No municipality may quarrel with this policy. Hence it may not zone against a private school, place it in one district rather than another, or refuse it a variance on the ground that it is exempt from taxation."
After remand, the parties took additional testimony upon the question whether the amendment was prompted by the tax exemption. The trial court found it was not. The trial court concluded, however, that the amendment was arbitrary and hence invalid. Defendants again appealed, and we certified the matter before argument in the Appellate Division.
[47 NJ Page 216]
We are satisfied plaintiff did not sustain its burden and hence that the judgment must be reversed.
In finding the ordinance invalid, the trial court, it seems to us, combined several approaches, each of which we are unable to accept. In part, the trial court seems to have been persuaded by decisions elsewhere which are not consistent with our basic conclusion that schools may be excluded from the highest residential district. In part, the trial court seems to have made a de novo evaluation of the legislative policy decision upon an inquiry into the zoning considerations. Finally the trial court appears to have tested the validity of the ordinance on the basis of the attributes of the particular parcel plaintiff owns. Basic to that test would be the belief that the Constitution or the zoning statute requires a zoning ordinance to authorize for each parcel every possible use to which it could be devoted.
As to the last facet, we point out that although a zoning ordinance may be invalid in its impact upon a particular parcel, as where the parcel is zoned into idleness, no one suggests the lands here involved cannot be used for residential purposes. On the contrary, they are ideally suited for that use, and this being so, a constitutional issue does not arise merely because these lands, appropriately zoned for highest residential use, are so extensive or otherwise so featured that a forbidden use might be harbored safely within its perimeter upon some special plan or design. Zoning contemplates the delineation of appropriate districts and the equal treatment of all property within it. The Constitution does not require, nor does the statute require or even permit, a municipality to enact an ordinance which deals separately with every owner's parcel and undertakes to prescribe the uses to which each parcel may be put by reason of its size or situation and the terms upon which each possible use may be made.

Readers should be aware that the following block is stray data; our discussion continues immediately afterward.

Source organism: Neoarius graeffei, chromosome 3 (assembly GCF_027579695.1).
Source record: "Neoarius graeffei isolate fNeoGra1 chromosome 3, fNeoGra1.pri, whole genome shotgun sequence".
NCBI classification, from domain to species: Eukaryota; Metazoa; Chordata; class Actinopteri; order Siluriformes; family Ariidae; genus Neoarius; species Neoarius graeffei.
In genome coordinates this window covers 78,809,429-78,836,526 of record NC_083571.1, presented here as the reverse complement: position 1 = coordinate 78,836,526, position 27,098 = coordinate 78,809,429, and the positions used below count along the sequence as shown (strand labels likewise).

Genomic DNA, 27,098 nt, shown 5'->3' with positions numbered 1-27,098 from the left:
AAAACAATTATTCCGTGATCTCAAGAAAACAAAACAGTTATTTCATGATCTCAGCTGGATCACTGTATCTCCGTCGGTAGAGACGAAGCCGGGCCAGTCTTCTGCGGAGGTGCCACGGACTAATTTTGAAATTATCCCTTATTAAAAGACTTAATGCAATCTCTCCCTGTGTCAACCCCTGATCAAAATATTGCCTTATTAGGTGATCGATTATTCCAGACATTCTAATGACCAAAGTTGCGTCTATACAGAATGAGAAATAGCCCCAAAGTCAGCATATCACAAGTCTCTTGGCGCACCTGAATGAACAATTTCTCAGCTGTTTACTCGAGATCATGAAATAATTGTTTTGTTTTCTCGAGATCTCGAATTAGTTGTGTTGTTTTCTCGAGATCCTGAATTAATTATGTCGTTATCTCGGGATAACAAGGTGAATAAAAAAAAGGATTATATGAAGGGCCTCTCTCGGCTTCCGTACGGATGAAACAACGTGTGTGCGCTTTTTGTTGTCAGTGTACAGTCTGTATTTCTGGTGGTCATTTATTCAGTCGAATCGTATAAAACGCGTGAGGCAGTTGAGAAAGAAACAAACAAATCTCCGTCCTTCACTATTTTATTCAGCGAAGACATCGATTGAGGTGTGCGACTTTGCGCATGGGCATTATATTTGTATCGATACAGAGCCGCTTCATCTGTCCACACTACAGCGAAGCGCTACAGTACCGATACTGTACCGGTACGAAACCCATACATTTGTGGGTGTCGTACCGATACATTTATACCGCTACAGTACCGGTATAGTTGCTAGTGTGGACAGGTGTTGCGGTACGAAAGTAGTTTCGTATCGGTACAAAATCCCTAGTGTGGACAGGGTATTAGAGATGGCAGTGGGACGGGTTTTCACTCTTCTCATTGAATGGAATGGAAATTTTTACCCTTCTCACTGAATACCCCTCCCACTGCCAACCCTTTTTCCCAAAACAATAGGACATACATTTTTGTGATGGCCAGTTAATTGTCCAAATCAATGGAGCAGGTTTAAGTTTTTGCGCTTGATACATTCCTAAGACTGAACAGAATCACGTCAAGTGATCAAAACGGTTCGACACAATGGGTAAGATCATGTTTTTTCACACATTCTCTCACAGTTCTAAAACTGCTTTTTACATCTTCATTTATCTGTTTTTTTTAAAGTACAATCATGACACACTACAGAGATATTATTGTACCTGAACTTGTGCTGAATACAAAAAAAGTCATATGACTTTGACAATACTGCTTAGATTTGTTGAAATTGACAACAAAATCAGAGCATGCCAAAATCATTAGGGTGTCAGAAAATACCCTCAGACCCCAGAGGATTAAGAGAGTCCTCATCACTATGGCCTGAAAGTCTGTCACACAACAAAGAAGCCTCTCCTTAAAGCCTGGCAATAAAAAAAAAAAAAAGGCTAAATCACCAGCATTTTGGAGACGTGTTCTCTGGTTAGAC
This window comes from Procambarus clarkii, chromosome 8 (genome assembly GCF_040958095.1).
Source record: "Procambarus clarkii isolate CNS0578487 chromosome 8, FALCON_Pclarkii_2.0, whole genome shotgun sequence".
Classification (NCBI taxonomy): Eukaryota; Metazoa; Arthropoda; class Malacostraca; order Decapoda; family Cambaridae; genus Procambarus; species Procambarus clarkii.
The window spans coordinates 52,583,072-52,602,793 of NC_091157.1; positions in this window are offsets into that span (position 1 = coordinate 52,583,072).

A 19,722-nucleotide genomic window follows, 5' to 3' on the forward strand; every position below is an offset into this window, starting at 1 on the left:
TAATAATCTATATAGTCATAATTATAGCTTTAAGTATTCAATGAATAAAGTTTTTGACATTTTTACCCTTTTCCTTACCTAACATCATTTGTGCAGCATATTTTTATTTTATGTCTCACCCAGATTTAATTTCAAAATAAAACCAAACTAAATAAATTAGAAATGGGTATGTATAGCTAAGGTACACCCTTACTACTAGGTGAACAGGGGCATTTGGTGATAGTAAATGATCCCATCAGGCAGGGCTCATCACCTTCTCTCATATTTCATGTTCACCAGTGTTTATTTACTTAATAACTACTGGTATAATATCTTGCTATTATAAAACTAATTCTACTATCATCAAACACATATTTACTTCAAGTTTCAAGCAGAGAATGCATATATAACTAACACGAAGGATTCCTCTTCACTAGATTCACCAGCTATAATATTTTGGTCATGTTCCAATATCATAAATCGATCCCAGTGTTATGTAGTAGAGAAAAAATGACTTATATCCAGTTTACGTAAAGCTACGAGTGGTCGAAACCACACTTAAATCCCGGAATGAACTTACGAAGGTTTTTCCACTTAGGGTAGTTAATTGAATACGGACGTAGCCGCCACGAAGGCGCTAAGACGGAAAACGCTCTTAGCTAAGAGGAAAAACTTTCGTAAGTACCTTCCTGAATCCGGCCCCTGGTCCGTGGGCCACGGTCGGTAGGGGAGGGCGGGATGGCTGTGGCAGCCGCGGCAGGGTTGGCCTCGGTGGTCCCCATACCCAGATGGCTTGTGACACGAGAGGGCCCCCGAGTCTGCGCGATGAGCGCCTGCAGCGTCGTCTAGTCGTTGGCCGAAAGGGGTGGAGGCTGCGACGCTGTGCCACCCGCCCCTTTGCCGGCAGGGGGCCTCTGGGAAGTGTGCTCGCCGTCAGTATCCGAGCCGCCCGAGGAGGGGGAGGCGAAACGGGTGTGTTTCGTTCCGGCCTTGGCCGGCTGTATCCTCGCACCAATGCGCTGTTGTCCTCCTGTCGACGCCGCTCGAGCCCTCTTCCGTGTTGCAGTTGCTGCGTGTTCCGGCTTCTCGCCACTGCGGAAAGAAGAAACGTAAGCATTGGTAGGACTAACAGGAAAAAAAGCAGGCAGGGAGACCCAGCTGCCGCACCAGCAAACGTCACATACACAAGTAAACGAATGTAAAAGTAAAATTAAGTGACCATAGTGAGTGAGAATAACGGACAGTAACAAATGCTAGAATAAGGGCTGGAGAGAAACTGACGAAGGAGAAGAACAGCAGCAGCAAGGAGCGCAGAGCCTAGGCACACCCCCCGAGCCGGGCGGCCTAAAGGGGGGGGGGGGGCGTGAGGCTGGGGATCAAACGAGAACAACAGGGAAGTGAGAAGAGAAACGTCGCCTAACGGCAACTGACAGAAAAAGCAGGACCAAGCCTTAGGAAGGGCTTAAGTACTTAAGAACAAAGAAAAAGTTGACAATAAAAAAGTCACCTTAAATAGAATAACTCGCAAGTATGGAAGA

Rather, the statutory vehicle for the accommodation of zoning with individual situations is either a special exception, where the ordinance appropriately so provides, or a variance,
[47 NJ Page 217]
as authorized in N.J.S.A. 40:55-39. Here the relevant provision is subsection d which authorizes the board of adjustment to "Recommend in particular cases and for special reasons to the governing body of the municipality the granting of a variance to allow a structure or use in a district restricted against such structure or use," if "such relief can be granted without substantial detriment to the public good and will not substantially impair the intent and purpose of the zone plan and zoning ordinance." Indeed we said in our first opinion that plaintiff might wish to "seek a variance at this juncture, and if the variance should be denied, litigate the validity of that action along with the attack upon the ordinance itself." (42 N.J., at p. 567.)